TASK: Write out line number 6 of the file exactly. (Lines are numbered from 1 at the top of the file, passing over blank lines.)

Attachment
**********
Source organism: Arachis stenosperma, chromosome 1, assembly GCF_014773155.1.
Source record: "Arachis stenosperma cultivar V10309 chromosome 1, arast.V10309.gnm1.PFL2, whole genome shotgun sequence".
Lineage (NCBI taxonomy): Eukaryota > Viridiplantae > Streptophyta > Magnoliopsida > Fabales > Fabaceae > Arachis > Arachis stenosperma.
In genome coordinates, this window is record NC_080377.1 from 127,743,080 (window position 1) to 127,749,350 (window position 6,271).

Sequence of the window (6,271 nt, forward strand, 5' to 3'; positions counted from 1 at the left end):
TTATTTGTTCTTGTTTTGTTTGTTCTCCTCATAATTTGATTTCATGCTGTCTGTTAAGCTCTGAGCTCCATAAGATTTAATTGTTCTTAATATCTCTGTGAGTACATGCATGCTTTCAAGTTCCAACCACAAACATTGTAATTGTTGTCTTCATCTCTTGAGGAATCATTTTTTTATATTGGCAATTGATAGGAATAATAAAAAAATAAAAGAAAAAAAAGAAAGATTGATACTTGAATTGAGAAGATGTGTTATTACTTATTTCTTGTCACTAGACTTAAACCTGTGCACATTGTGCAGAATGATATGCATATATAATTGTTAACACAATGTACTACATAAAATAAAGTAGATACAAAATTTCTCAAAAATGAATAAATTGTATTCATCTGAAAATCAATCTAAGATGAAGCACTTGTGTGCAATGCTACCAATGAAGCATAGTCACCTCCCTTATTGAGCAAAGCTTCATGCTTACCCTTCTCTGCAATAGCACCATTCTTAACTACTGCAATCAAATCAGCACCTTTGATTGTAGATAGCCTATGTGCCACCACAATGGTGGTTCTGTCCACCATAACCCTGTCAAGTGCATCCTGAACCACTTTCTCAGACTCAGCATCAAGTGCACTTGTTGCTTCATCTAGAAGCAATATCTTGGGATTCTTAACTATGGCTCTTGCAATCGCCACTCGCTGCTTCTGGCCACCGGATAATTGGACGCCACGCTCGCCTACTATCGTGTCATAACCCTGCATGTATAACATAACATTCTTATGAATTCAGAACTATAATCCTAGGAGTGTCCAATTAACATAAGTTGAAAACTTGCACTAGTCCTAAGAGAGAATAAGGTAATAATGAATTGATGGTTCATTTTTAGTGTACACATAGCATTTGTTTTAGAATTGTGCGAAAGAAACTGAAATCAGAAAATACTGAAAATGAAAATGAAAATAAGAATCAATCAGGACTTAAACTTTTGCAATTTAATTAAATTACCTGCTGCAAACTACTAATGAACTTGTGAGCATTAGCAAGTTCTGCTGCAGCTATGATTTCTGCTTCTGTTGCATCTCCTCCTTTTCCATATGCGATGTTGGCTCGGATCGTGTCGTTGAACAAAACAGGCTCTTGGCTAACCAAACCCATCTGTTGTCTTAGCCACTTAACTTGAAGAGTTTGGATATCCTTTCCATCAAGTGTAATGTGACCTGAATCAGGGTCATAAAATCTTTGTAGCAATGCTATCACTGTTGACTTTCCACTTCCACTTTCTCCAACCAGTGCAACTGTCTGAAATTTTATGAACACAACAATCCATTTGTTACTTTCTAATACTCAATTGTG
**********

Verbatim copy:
TTATTTGTTCTTGTTTTGTTTGTTCTCCTCATAATTTGATTTCATGCTGTCTGTTAAGCTCTGAGCTCCATAAGATTTAATTGTTCTTAATATCTCTGTGAGTACATGCATGCTTTCAAGTTCCAACCACAAACATTGTAATTGTTGTCTTCATCTCTTGAGGAATCATTTTTTTATATTGGCAATTGATAGGAATAATAAAAAAATAAAAGAAAAAAAAGAAAGATTGATACTTGAATTGAGAAGATGTGTTATTACTTATTTCTTGTCACTAGACTTAAACCTGTGCACATTGTGCAGAATGATATGCATATATAATTGTTAACACAATGTACTACATAAAATAAAGTAGATACAAAATTTCTCAAAAATGAATAAATTGTATTCATCTGAAAATCAATCTAAGATGAAGCACTTGTGTGCAATGCTACCAATGAAGCATAGTCACCTCCCTTATTGAGCAAAGCTTCATGCTTACCCTTCTCTGCAATAGCACCATTCTTAACTACTGCAATCAAATCAGCACCTTTGATTGTAGATAGCCTATGTGCCACCACAATGGTGGTTCTGTCCACCATAACCCTGTCAAGTGCATCCTGAACCACTTTCTCAGACTCAGCATCAAGTGCACTTGTTGCTTCATCTAGAAGCAATATCTTGGGATTCTTAACTATGGCTCTTGCAATCGCCACTCGCTGCTTCTGGCCACCGGATAATTGGACGCCACGCTCGCCTACTATCGTGTCATAACCCTGCATGTATAACATAACATTCTTATGAATTCAGAACTATAATCCTAGGAGTGTCCAATTAACATAAGTTGAAAACTTGCACTAGTCCTAAGAGAGAATAAGGTAATAATGAATTGATGGTTCATTTTTAGTGTACACATAGCATTTGTTTTAGAATTGTGCGAAAGAAACTGAAATCAGAAAATACTGAAAATGAAAATGAAAATAAGAATCAATCAGGACTTAAACTTTTGCAATTTAATTAAATTACCTGCTGCAAACTACTAATGAACTTGTGAGCATTAGCAAGTTCTGCTGCAGCTATGATTTCTGCTTCTGTTGCATCTCCTCCTTTTCCATATGCGATGTTGGCTCGGATCGTGTCGTTGAACAAAACAGGCTCTTGGCTAACCAAACCCATCTGTTGTCTTAGCCACTTAACTTGAAGAGTTTGGATATCCTTTCCATCAAGTGTAATGTGACCTGAATCAGGGTCATAAAATCTTTGTAGCAATGCTATCACTGTTGACTTTCCACTTCCACTTTCTCCAACCAGTGCAACTGTCTGAAATTTTATGAACACAACAATCCATTTGTTACTTTCTAATACTCAATTGTG